Ushakov S.,Sudan University of Science and Technology | Valland H.,Sudan University of Science and Technology | Nielsen Jo.B.,MARINTEK AS | Hennie E.,MARINTEK AS
Fuel Processing Technology | Year: 2014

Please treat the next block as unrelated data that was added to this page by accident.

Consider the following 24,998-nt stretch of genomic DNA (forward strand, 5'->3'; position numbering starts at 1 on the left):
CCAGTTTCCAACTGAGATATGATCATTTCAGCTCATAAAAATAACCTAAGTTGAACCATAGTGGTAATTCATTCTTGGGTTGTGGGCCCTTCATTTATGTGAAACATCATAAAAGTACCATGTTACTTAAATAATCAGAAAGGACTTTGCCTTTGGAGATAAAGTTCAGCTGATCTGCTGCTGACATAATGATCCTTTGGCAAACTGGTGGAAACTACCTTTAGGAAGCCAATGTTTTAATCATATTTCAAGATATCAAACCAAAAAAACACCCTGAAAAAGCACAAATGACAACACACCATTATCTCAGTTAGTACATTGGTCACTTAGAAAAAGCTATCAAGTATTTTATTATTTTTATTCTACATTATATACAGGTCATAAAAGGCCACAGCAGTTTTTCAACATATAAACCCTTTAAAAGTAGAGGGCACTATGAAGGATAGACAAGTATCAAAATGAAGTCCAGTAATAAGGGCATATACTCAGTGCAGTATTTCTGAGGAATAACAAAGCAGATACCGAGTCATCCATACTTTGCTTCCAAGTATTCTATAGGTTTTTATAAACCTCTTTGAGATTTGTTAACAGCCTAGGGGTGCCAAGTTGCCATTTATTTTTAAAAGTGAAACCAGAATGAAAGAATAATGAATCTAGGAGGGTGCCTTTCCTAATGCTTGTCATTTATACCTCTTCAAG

Particle emission characteristics were studied from heavy-duty diesel engine operating on fuels with sulfur levels relevant to marine operation, i.e. 0.05% S and 3% S respectively. Effects of primary dilution temperature (PDT) and primary dilution ratio (PDR) were investigated together with effect of filter media and time of filter conditioning. PDT increase was found slowing down nucleation rate due to increase of saturation vapor pressures of volatile species. In turn, increasing PDR reduces partial pressure of exhaust species and hence weakens both homogeneous and heterogeneous nucleation. All these effects are amplified by high sulfur content in marine fuels which increases available amount of nucleation-prone vapor-phase semivolatile compounds. At the same time, water condensation artifact was observed at PDR = 3. No filter type was found to be overwhelmingly superior as certain positive and/or negative measurement artifacts are inherently associated with all filter materials. The filter conditioning time was also found to cause substantial PM mass variation, as control over VOC take up from (or lost to) laboratory air and hydration of sulfuric acid is required. The standard 24 hour conditioning time was found insufficient to reach complete PM mass equilibrium, so longer time is required when measuring from high-sulfur fuels. © 2013 Elsevier B.V.